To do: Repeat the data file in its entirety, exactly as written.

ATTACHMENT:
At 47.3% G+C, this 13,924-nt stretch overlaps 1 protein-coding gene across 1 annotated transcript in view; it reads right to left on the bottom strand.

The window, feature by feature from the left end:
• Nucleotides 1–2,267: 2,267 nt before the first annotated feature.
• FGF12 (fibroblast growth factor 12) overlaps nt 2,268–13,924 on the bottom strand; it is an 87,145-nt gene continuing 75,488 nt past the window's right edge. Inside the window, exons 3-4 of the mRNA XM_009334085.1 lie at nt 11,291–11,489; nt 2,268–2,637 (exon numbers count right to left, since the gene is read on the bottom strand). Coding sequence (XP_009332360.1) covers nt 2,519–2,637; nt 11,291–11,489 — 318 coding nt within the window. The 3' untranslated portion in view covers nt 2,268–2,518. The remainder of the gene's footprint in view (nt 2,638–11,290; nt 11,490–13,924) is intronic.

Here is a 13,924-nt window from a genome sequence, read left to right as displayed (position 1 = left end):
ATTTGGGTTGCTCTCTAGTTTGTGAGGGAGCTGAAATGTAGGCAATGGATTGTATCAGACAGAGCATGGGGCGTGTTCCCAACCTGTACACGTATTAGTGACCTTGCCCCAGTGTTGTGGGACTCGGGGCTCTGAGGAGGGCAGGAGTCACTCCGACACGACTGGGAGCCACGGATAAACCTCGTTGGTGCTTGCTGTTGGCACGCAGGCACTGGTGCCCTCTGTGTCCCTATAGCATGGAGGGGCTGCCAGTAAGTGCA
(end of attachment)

At 47.3% G+C, this 13,924-nt stretch overlaps 1 protein-coding gene across 1 annotated transcript in view; it reads right to left on the bottom strand.

The window, feature by feature from the left end:
• Nucleotides 1–2,267: 2,267 nt before the first annotated feature.
• FGF12 (fibroblast growth factor 12) overlaps nt 2,268–13,924 on the bottom strand; it is an 87,145-nt gene continuing 75,488 nt past the window's right edge. Inside the window, exons 3-4 of the mRNA XM_009334085.1 lie at nt 11,291–11,489; nt 2,268–2,637 (exon numbers count right to left, since the gene is read on the bottom strand). Coding sequence (XP_009332360.1) covers nt 2,519–2,637; nt 11,291–11,489 — 318 coding nt within the window. The 3' untranslated portion in view covers nt 2,268–2,518. The remainder of the gene's footprint in view (nt 2,638–11,290; nt 11,490–13,924) is intronic.

Here is a 13,924-nt window from a genome sequence, read left to right as displayed (position 1 = left end):
ATTTGGGTTGCTCTCTAGTTTGTGAGGGAGCTGAAATGTAGGCAATGGATTGTATCAGACAGAGCATGGGGCGTGTTCCCAACCTGTACACGTATTAGTGACCTTGCCCCAGTGTTGTGGGACTCGGGGCTCTGAGGAGGGCAGGAGTCACTCCGACACGACTGGGAGCCACGGATAAACCTCGTTGGTGCTTGCTGTTGGCACGCAGGCACTGGTGCCCTCTGTGTCCCTATAGCATGGAGGGGCTGCCAGTAAGTGCA